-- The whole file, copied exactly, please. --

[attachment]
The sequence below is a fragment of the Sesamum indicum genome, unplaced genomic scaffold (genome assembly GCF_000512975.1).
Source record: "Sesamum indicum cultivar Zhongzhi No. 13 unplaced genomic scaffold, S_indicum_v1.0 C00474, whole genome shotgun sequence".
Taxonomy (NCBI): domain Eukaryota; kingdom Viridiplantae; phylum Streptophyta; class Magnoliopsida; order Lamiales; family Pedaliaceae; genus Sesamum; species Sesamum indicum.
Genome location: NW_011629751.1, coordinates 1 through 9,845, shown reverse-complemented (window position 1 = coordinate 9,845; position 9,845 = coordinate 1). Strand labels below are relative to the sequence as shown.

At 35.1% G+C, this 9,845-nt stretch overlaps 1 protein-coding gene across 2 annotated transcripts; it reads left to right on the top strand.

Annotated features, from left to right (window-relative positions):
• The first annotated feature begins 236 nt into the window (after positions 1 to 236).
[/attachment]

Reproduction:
The sequence below is a fragment of the Sesamum indicum genome, unplaced genomic scaffold (genome assembly GCF_000512975.1).
Source record: "Sesamum indicum cultivar Zhongzhi No. 13 unplaced genomic scaffold, S_indicum_v1.0 C00474, whole genome shotgun sequence".
Taxonomy (NCBI): domain Eukaryota; kingdom Viridiplantae; phylum Streptophyta; class Magnoliopsida; order Lamiales; family Pedaliaceae; genus Sesamum; species Sesamum indicum.
Genome location: NW_011629751.1, coordinates 1 through 9,845, shown reverse-complemented (window position 1 = coordinate 9,845; position 9,845 = coordinate 1). Strand labels below are relative to the sequence as shown.

At 35.1% G+C, this 9,845-nt stretch overlaps 1 protein-coding gene across 2 annotated transcripts; it reads left to right on the top strand.

Annotated features, from left to right (window-relative positions):
• The first annotated feature begins 236 nt into the window (after positions 1 to 236).